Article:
Thursday, July 5, 2012

Seating situations...

I've posted before about my seating arrangement (ball chairs).  This year, I want to take it one step farther and give my students more choices.  I want to try open seating and allow them to chose their learning spots within the room. 

I had the great experience of having my friends and coworkers' sons in my room. I loved them both for different reasons... One could melt me with his big blue eyes (Z) and the other had me with his sense of humor and dry wit (K). Both boys enjoyed talking... Sometimes to each other :).  Open seating might be a challenge for these personalities. What continues to amaze me is that firsties know and fully understand the expectations.

One day, K and I had this conversation:

K: Ummm.... Mrs. Smyth, I have a problem.
Me: What's up?
K: I need to switch seats because I can't get any work done. I just want to talk to the kids at my table. Me: Okay, where do you want to sit? (K looked thoughtfully around the room.)
K: I don't know. I would pretty much talk to everyone here.
Me: Well, no man is an island, K. Pick a spot and get to work.
K: I have no idea what you are talking about half the time. (shaking his head)
Me: Most people don't, honey!

Although this conversation speaks to the relationship I have with K (we share the same sense of humor!), I share this because part of growing and becoming responsible is making choices in learning and the environment that each of us chooses to be a part of in the room. K understood his needs and his temptations. He ended up working with a clipboard by the front of the room. THIS is huge for a little person. Not everyone will come to this on their own. That's where we come in :).

My favorite question is: "How do you think your work is going while you sit here? Is this spot working for you and the people around you?"  But, is this enough to prompt responsible choices?  I have always given my kiddos the choice of moving to an empty table or the floor... but this would be HUGE.  I'm not sure how to make them feel secure in their space, but still allow them to choose.  Many students want a space of their own.  Coming from kindergarten, they will still be a bit timid in regards to the norms of school.  I think for the first week, they will have an assigned spot.  This will give me time to get to know them and learn their needs.  After that... I'll be ditching the name plates.  This part isn't new for me- they have always bugged me (another rant for another time).

I know another teacher in my district who doesn't assign seats to her first grade class.  My plan is to email her and ask to meet up the week before school starts.  We share many of the same teaching philosophies, so I believe this would be a good learning fit for me (See how even teachers need to make responsible learning choices?  Hee, hee!).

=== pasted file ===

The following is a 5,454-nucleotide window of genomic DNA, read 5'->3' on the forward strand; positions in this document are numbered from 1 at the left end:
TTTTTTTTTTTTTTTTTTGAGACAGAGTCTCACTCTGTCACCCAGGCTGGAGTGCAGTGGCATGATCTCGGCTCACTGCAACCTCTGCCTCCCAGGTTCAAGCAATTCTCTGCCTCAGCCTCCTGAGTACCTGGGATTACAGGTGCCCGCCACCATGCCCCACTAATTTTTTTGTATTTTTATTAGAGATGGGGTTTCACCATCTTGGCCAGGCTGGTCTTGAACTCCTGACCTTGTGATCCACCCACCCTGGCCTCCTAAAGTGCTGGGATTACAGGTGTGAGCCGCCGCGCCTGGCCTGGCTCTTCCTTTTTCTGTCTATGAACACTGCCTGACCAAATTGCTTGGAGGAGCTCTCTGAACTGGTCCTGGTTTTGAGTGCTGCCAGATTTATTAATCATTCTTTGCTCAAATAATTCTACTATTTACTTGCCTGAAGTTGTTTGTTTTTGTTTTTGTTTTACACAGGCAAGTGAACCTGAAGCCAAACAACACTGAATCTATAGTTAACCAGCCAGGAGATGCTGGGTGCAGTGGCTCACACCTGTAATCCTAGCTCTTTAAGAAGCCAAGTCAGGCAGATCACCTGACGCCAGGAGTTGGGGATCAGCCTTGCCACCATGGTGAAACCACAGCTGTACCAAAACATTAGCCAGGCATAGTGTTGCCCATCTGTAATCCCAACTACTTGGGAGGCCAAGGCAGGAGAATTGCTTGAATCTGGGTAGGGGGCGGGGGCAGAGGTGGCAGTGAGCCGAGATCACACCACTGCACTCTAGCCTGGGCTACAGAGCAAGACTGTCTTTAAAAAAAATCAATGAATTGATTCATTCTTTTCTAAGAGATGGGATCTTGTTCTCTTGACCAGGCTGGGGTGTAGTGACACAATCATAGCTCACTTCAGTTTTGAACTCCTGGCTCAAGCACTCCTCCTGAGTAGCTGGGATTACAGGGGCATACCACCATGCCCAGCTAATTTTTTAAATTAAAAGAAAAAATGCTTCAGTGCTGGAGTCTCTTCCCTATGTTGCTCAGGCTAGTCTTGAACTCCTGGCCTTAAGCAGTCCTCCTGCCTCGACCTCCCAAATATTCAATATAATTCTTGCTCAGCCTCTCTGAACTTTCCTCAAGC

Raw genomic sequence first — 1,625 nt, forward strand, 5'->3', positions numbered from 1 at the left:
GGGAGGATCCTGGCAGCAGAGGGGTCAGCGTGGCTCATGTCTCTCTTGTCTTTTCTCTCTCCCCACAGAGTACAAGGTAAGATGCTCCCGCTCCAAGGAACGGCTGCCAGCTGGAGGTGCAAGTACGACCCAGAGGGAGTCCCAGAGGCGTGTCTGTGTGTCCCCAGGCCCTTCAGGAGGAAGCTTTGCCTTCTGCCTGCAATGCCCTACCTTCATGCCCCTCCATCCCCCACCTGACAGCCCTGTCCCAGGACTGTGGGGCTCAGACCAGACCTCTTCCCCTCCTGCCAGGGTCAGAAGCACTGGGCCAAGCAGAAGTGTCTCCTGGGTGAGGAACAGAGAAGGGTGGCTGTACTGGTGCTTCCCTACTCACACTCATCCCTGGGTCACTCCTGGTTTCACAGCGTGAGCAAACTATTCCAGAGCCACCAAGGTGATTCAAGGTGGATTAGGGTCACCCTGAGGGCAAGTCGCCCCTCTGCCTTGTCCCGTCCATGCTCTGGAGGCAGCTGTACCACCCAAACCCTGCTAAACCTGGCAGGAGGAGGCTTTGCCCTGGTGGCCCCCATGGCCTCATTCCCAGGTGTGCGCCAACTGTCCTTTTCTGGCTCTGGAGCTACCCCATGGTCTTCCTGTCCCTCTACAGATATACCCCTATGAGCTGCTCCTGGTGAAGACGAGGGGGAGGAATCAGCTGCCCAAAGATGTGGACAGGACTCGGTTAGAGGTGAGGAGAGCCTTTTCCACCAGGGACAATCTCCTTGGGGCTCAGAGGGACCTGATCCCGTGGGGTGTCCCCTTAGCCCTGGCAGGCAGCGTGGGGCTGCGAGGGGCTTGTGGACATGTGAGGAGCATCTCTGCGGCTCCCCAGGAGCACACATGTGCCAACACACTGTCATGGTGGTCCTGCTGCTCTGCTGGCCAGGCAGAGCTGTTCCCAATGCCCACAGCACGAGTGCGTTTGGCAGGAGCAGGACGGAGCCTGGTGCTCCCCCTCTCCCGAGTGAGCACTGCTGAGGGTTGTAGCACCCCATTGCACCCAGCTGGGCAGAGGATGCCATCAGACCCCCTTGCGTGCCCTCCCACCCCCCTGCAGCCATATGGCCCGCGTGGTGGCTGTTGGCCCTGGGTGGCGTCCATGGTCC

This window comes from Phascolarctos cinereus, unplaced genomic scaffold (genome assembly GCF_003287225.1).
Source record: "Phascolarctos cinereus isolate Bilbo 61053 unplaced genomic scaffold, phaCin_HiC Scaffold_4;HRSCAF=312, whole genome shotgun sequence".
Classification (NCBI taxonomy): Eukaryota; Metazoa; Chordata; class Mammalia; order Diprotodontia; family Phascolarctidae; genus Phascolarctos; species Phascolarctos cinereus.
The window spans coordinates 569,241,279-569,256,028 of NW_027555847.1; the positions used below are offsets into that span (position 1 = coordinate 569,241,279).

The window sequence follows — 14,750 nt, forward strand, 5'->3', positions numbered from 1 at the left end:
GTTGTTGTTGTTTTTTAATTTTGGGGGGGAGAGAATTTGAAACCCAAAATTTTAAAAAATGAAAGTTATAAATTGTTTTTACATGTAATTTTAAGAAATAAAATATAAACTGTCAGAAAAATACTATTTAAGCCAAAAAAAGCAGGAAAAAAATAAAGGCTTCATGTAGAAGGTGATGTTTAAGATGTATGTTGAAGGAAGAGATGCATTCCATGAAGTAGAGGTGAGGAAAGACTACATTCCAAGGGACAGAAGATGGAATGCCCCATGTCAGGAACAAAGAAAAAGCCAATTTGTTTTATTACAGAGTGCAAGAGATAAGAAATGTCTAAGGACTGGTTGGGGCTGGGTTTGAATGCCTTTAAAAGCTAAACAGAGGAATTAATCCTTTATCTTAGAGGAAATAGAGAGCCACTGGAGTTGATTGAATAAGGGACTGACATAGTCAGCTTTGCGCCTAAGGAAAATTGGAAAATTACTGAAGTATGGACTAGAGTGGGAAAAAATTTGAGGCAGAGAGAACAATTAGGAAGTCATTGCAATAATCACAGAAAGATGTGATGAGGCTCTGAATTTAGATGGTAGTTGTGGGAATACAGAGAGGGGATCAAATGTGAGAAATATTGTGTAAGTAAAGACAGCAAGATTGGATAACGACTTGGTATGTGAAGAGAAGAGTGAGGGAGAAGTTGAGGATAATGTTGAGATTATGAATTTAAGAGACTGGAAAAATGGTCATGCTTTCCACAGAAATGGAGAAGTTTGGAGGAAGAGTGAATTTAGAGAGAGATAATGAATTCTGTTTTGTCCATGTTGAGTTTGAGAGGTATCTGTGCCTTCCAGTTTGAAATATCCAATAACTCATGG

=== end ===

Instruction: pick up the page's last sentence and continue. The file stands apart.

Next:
So, I'll put it out there.... do you assign seats?  If not, how did you start the year off?

4 comments:

  1. I have always assigned seats, but you have definitely given me a lot to think about regarding them learning responsibility! :)
    Lisa
    Learning Is Something to Treasure

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  2. I usually start off the year with groups of 5. I use different color Sharpies for each group's nametags. In the beginning of the year, I will refer to them by color group and we set routines by color, so they can help each other remember. (For example, I ask the red group to pick new book box books on Mondays, orange on Tuesdays, and so on.) After they have gotten the hang of their routines, I split the groups up, but they still stay with their color all year so that the routines don't constantly change.

    I think this year, our classrooms are expected to be more flexible in regards to seating, so we'll see what happens. I'm following you now, so hopefully I can learn from your experiences too. :)

    Angi
    First-Graders from Outer Space

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  3. I assign seats for the first day...because I think it makes kids more comfortable on that day of high anxiety...for everyone:-)

    Then I assign groups. Students don't have assigned seats, just groups. However, very little of our day is spend with all of us sitting in our seats. We do whole group work at the carpet. Kids work wherever they need to for independent work. As long is it is safe and not disruptive to anyone. With 32 kids, I think having all of them at their desk is just asking for trouble:-)

    Laurie
    Chickadee Jubilee

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  4. Very interesting. I think a lot of my kids last year would have made a good choice, but the ones that wouldn't may have caused trouble for the rest of the class. I a couple of really young students who didn't seem to have a care whether they finished work or turned it in.

    At the end of the year I gave them days that they could sit wherever they wanted for lunch(we were having to eat in our room). Looking back on it, the kids did make good choices. I had one boy who was getting left out and I just said something to another little boy so he and his little group went to him and they all had a group hug.

    Kelly @ I'm Not Your Grandpa, I'm Your Teacher

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